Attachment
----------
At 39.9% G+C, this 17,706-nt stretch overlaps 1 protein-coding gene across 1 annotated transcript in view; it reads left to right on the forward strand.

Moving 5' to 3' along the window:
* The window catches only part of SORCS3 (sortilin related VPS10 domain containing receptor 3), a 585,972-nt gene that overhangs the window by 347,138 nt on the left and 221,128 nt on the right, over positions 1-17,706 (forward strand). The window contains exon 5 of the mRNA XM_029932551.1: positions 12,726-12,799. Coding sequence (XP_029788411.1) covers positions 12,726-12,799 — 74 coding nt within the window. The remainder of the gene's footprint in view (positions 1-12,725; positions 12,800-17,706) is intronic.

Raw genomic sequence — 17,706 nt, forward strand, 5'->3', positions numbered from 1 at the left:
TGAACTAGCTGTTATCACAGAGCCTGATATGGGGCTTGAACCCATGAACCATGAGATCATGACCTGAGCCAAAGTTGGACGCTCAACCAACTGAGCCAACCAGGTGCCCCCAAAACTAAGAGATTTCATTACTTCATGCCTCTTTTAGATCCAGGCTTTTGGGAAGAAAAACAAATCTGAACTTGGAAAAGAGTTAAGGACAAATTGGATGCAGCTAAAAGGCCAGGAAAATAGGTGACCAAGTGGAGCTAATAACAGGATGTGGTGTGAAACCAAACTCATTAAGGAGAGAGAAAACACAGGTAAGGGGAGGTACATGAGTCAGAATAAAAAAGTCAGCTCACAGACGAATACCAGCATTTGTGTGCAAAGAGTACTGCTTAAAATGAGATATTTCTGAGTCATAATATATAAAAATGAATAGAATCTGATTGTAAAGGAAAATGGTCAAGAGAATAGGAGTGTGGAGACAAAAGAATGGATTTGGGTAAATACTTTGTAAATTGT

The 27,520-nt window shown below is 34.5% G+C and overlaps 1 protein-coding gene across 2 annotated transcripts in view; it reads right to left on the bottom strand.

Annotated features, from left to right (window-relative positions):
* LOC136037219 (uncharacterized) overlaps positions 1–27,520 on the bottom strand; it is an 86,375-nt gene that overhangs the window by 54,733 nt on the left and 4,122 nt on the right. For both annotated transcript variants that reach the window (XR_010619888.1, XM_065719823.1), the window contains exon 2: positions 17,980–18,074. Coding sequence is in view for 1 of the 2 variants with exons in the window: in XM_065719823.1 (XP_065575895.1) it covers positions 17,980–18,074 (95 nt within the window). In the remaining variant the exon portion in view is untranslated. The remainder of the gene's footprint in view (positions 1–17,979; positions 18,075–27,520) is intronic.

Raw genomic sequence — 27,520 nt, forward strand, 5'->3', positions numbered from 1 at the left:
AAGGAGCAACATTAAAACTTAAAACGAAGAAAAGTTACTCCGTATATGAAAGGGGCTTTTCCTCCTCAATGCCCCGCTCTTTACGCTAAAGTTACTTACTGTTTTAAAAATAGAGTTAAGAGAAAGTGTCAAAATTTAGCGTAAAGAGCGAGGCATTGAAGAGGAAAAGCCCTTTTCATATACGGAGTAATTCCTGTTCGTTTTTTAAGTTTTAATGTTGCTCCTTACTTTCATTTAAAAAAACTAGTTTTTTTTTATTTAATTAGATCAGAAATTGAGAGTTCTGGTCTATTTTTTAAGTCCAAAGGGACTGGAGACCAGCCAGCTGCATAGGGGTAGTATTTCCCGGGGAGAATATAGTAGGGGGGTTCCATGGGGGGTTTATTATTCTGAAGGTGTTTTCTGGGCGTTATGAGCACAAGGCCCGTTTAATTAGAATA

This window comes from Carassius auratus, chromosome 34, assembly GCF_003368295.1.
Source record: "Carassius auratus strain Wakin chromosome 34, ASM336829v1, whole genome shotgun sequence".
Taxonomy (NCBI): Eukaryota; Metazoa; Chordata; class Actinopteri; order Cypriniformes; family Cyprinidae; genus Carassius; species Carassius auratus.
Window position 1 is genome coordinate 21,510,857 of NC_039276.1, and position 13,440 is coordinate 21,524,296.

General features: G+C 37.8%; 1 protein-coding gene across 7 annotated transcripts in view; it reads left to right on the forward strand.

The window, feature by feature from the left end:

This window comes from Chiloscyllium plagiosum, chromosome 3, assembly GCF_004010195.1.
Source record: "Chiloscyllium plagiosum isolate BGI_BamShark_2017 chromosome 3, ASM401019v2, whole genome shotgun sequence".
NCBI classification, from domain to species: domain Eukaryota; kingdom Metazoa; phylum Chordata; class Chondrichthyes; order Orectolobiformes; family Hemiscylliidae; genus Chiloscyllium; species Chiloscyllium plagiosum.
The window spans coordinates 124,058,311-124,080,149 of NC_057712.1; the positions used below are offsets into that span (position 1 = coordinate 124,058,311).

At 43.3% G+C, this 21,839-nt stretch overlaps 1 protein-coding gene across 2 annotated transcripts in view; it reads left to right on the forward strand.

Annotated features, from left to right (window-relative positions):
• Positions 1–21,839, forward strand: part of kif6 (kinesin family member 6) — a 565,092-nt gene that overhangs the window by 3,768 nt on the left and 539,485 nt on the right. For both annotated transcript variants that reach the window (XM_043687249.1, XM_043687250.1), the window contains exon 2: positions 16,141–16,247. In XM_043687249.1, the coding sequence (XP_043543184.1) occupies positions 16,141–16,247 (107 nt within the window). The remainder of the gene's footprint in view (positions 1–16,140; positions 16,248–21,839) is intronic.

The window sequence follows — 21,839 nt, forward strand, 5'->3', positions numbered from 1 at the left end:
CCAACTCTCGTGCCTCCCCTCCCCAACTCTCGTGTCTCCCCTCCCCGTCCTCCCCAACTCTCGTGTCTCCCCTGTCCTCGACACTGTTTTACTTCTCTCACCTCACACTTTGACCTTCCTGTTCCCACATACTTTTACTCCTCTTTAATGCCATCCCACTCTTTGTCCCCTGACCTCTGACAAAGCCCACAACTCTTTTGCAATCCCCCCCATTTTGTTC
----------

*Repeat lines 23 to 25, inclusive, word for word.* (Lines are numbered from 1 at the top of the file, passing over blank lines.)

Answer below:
• Positions 1–21,839, forward strand: part of kif6 (kinesin family member 6) — a 565,092-nt gene that overhangs the window by 3,768 nt on the left and 539,485 nt on the right. For both annotated transcript variants that reach the window (XM_043687249.1, XM_043687250.1), the window contains exon 2: positions 16,141–16,247. In XM_043687249.1, the coding sequence (XP_043543184.1) occupies positions 16,141–16,247 (107 nt within the window). The remainder of the gene's footprint in view (positions 1–16,140; positions 16,248–21,839) is intronic.

The window sequence follows — 21,839 nt, forward strand, 5'->3', positions numbered from 1 at the left end:
CCAACTCTCGTGCCTCCCCTCCCCAACTCTCGTGTCTCCCCTCCCCGTCCTCCCCAACTCTCGTGTCTCCCCTGTCCTCGACACTGTTTTACTTCTCTCACCTCACACTTTGACCTTCCTGTTCCCACATACTTTTACTCCTCTTTAATGCCATCCCACTCTTTGTCCCCTGACCTCTGACAAAGCCCACAACTCTTTTGCAATCCCCCCCATTTTGTTC